Scone, but not forgotten: our GBBO heroes of the past five years
There's no denying it: Bake Off fans are fickle. We'll turn quicker than rough puff on a warm day, and our judgements are snappier than a well-baked biscotti. One week you're riding high on a wave of patisserie praise, the next you're being booted out of the tent and the nation's hearts quicker than you can say 'dough' (farewell, Marie).
But despite all this, there are some contestants who will never be forgotten. The ones we loved so much, we'd practically give up carbs to see them back on our screens. Here's our GBBO Hall of Fame, in no particular order.
(Except Norman is first, obviously.)
Norman 'The Norm' Calder
Via: The Great British Bake Off / Love Productions / BBC
Where do we start? Last year's Norman Conquest saw the nation fall more in love with the seafaring Scot and his no-frills baking every week. Forget plimsolls and polo-necks – this was the real Normcore.
Displaying a level of multicultural knowledge to make our Daily Express-reading grannies look practically cosmopolitan ("I've never made [Tiramisu] before, no. I couldn't even spell it."), Norm took us all back to a simpler time. A time when a good biscuit was made from flour, salt and lard. A time when the only decoration your tart needed was icing sugar and a knife.
After he finally bowed to peer pressure, went beyond his comfort zone and was promptly evicted from the tent, we all learned a vital lesson: humble pie is always best. And never put lavender in a meringue.
Best moment: "For me, this is very exotic you know. Pesto."
Cathryn 'in a tizz' Dresser
Series three's Cathryn quickly became one of our best-ever Bake Off contestants for her incredible repertoire of BBC-friendly swearwords. There was no disaster too big or too messy that Cathryn couldn't politely curse her way through it.
"Oh my giddy aunt!" she bleated as her steamed puddings fell to bits. "Oh lore!" she cried as her chocolate teacakes melted all over the shop. "For crying out loud!" she wept with laughter after slapping around her strudel dough so enthusiastically that it ended up on the floor, covered in hairy remnants. "I'm not serving Mary Berry green carpet."
Best moment: Making her tarte tatin a little foil hat to stop it burning. Aw.
Ali 'snazzy sweater' Imdad
Outlandish knitwear is as quintessentially Bake Off as floor cake and soggy bottoms, so it was with open arms that we welcomed adorable Ali to our screens in series four.
First appearing wearing what looked like a Christmas jumper in the middle of May, he won our hearts with his creative flavour combos and endearingly innocent approach to baking. But the wide-eyed novice came a cropper in pie week by making something he didn't actually like, and hadn't tasted. It's fiiine, Ali – it's not like it was a competition or anything.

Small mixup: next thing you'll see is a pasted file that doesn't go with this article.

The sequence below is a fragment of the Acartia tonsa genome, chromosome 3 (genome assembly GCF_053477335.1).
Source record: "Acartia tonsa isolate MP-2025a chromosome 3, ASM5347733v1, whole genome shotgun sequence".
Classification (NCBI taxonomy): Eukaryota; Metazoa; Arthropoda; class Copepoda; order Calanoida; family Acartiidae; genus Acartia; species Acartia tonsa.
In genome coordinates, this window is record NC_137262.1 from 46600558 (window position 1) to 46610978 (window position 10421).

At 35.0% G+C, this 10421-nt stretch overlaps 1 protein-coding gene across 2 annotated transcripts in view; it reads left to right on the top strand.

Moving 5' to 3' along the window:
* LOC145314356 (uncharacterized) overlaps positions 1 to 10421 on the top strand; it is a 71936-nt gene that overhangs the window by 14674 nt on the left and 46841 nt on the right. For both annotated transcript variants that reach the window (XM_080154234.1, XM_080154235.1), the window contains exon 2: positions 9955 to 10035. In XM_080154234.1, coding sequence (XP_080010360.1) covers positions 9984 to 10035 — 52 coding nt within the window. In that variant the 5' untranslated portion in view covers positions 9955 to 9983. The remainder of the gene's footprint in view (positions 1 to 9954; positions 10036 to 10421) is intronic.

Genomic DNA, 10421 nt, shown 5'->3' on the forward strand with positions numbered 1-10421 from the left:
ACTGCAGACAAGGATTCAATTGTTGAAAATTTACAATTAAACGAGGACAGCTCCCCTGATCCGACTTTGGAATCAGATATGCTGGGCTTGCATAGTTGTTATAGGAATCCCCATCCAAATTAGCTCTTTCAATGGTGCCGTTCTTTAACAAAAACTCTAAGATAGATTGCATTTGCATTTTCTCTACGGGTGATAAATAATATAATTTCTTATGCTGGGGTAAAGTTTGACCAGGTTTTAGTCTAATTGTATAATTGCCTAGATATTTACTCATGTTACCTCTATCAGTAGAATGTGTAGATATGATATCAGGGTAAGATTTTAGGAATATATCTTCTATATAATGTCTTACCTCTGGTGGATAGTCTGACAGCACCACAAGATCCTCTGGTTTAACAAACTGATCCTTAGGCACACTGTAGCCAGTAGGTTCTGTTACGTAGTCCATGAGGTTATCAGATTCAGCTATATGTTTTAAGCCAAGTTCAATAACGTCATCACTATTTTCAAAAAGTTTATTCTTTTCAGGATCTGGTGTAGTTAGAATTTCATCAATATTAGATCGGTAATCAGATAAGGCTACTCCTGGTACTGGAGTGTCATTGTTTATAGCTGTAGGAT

Best moment: "“I know what I’m doing, but not necessarily why I’m doing it,” Ali told Paul during bread week. We'd like THAT on a jumper please.
Howard 'little schnecken' Middleton
Delivering series four's second slice of 'n'awww' was Howard, a bespectacled northerner who won our hearts with his gentle stoicism as the victim of the Great Custard Robbery of 2013 – followed a week later by the lesser-publicised Sue's Elbow In My Muffin-Gate. Forgiveness, thy name is Howard.
He's also remembered as the man who introduced Mary Berry to hemp, and for being affectionately labelled a 'little schnecken' by Mel, after the snail-shaped German bun of the same name. If ever there was a man who mirrored all our warm feelings towards teatime buns, it's Howard.
Best moment: "When I've done this previously, people were quite impressed," sighed Howard over his forlorn green-tea biscuit pagoda.
"That was my mum and dad, though."
Nancy 'that'll do' Birtwhistle
She was only on our screens a year ago, but already Nancy's been away too long. Non-nonsense Nance was a breath of fresh air in a world of twiddly, fiddly baking (we're looking at you, Luis, with your gold-leaf olives). From using a special teeny guillotine to slice her cakes to baking a full English breakfast into a stromboli, Nancy's approach was a brilliant blend of precision, skill, and 'meh – that'll do.'
When her praline went wrong, she blitzed it into crumbs and pretended it was on purpose. When a doom-filled Paul Hollywood told her proving her dough in the microwave was "a dangerous thing to do", she shrugged and did it anyway. And you know what? She won! Instant hope for slightly slapdash bakers everywhere.
Best moment: "The male judge." Nancy may have claimed that forgetting Paul's name was an accident, but we all know it was a sly intimidation technique. See also: icing his face on to a doughnut.